As the first part of every project I work on, you and I start off with a meeting where we develop a shared understanding of your goals for the project, define what success looks like to you, and identify the different parts of the project.

There are three major benefits to using 3D Roadmapping Sessions early on:

  1. Before I formally start the project, I understand the business goals behind the project and what you envision as ‘success’.
  2. If your expectations are out of scope for the investment you’re willing to make, I can re-calibrate your expectations to match your investment.
  3. I reclaim the unpaid time that I’m investing in discovering your needs and writing proposals.

Do I feel defeated after writing yet another proposal – only to have the client turn it down?


For some consultants, the sales funnel leading into a project can look like this:

  • First contact with the lead
  • Needs Assessment / Qualification
  • Discovery
  • Proposal Writing
  • Client’s Go/No-Go Decision
  • Start Paid Work

That can be a lot of time to invest in a project before I start getting paid. Even if I’m qualifying the client at the start of the project, disclosing my rates, and only moving forward with high-value prospects, I can be investing a day or two…or even more in the case of larger 3D projects before I start getting paid.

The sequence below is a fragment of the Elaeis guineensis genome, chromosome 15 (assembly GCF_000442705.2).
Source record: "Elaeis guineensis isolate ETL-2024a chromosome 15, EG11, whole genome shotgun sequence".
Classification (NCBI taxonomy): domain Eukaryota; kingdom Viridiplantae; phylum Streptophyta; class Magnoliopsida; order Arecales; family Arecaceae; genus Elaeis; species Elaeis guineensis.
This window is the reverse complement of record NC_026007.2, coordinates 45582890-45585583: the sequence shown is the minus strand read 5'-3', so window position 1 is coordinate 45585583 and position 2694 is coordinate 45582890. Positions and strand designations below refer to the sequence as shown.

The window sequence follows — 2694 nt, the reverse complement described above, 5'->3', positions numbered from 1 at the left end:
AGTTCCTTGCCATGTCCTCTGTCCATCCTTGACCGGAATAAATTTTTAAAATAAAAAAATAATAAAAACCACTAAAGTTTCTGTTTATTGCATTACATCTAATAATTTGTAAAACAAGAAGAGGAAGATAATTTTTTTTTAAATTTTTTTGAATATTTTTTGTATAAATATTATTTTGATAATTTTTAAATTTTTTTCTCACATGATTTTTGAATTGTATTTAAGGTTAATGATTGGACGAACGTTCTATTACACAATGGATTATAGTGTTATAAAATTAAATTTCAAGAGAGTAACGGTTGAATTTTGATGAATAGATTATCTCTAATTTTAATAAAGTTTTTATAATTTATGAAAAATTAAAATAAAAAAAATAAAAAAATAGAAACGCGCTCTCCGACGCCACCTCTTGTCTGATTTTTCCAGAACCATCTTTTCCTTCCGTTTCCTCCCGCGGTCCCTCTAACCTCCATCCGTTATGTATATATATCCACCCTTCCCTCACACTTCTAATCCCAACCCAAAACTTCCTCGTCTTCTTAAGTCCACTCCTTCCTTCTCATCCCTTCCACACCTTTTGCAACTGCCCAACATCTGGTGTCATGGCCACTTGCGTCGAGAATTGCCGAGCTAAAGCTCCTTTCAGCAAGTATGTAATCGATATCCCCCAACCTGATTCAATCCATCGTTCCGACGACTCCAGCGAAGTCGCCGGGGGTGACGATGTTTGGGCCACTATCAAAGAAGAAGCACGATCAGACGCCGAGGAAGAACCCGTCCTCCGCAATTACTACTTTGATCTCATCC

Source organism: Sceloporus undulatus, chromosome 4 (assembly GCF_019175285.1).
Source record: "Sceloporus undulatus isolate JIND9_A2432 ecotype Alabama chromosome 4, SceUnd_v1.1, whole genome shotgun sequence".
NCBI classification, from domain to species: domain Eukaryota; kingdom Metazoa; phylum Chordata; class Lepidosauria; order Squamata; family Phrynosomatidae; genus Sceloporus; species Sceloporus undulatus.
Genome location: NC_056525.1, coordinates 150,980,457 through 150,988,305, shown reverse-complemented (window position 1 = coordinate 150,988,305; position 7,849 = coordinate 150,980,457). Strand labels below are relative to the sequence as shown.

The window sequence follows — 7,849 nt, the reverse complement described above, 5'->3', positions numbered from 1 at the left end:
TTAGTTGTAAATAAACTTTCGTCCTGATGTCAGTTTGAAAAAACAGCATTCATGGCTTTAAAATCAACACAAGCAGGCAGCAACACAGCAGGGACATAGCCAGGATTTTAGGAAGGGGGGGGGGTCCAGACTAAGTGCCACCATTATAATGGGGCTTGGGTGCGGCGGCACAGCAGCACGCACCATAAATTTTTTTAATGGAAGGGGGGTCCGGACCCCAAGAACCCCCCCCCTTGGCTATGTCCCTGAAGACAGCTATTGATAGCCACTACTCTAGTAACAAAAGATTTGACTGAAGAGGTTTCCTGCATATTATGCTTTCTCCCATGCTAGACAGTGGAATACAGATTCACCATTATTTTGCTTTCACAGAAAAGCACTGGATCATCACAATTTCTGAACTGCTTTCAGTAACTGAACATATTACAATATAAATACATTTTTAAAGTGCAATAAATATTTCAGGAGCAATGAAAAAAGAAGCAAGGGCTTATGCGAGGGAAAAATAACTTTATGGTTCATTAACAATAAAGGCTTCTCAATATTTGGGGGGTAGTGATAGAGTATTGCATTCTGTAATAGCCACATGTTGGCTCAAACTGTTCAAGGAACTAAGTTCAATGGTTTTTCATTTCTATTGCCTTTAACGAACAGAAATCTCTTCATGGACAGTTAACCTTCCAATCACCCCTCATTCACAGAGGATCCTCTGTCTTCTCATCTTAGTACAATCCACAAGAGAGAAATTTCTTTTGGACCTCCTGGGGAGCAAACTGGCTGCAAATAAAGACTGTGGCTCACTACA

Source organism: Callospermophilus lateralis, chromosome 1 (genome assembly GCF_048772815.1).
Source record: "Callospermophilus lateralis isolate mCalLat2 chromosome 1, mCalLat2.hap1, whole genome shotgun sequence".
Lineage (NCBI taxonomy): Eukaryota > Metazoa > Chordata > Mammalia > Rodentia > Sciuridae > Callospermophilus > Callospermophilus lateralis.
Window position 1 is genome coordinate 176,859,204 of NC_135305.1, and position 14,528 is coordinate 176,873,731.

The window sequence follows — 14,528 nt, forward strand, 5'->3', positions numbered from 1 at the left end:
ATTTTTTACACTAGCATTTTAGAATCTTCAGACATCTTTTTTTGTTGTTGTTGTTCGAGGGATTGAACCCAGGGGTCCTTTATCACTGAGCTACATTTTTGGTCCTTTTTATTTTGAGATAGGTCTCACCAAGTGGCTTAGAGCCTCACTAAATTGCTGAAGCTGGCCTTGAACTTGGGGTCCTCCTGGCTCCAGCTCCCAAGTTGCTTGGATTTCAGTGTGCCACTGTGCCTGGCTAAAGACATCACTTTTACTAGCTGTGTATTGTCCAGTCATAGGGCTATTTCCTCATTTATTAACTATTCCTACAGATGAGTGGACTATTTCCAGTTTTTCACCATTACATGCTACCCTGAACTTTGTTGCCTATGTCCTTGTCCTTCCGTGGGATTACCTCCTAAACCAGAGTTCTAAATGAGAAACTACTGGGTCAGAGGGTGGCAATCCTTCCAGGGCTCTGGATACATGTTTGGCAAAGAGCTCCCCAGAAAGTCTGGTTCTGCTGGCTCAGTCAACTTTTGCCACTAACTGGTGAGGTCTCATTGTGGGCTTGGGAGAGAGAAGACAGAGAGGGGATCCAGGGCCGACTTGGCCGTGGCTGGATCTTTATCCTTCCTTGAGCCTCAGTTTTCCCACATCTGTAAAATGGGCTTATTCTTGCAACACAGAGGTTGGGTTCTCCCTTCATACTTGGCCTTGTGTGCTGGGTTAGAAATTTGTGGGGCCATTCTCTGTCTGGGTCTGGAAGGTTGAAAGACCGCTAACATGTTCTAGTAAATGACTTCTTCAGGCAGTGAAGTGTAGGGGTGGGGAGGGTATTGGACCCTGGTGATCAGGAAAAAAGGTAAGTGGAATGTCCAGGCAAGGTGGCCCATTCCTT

From your side of the table, when I start off the relationship with a 3D Roadmapping Session, you can begin your relationship with me at a much lower price tag. Instead of beginning with, say, a $5,000 project, a more affordable 3D Roadmapping Session allows you to see me demonstrate my expertise and insight, review the quality of my work, and experience my methods of communication – all of the main factors that can lower the risk you perceive in working with me.

As an end product of the 3D Roadmapping Session, you receive a report that breaks down exactly what you want to achieve, what success looks like for your business, where you currently are, and the steps that you’ll need to take to move forward with this project.

If either one of us decide, after the 3D Roadmapping Session, that I’m not the right fit, you will have an asset (the 3D Roadmapping Session Report) that you’ll be able to bring to the table with the next consultant you work with to better define the outcomes you’re targeting with the project.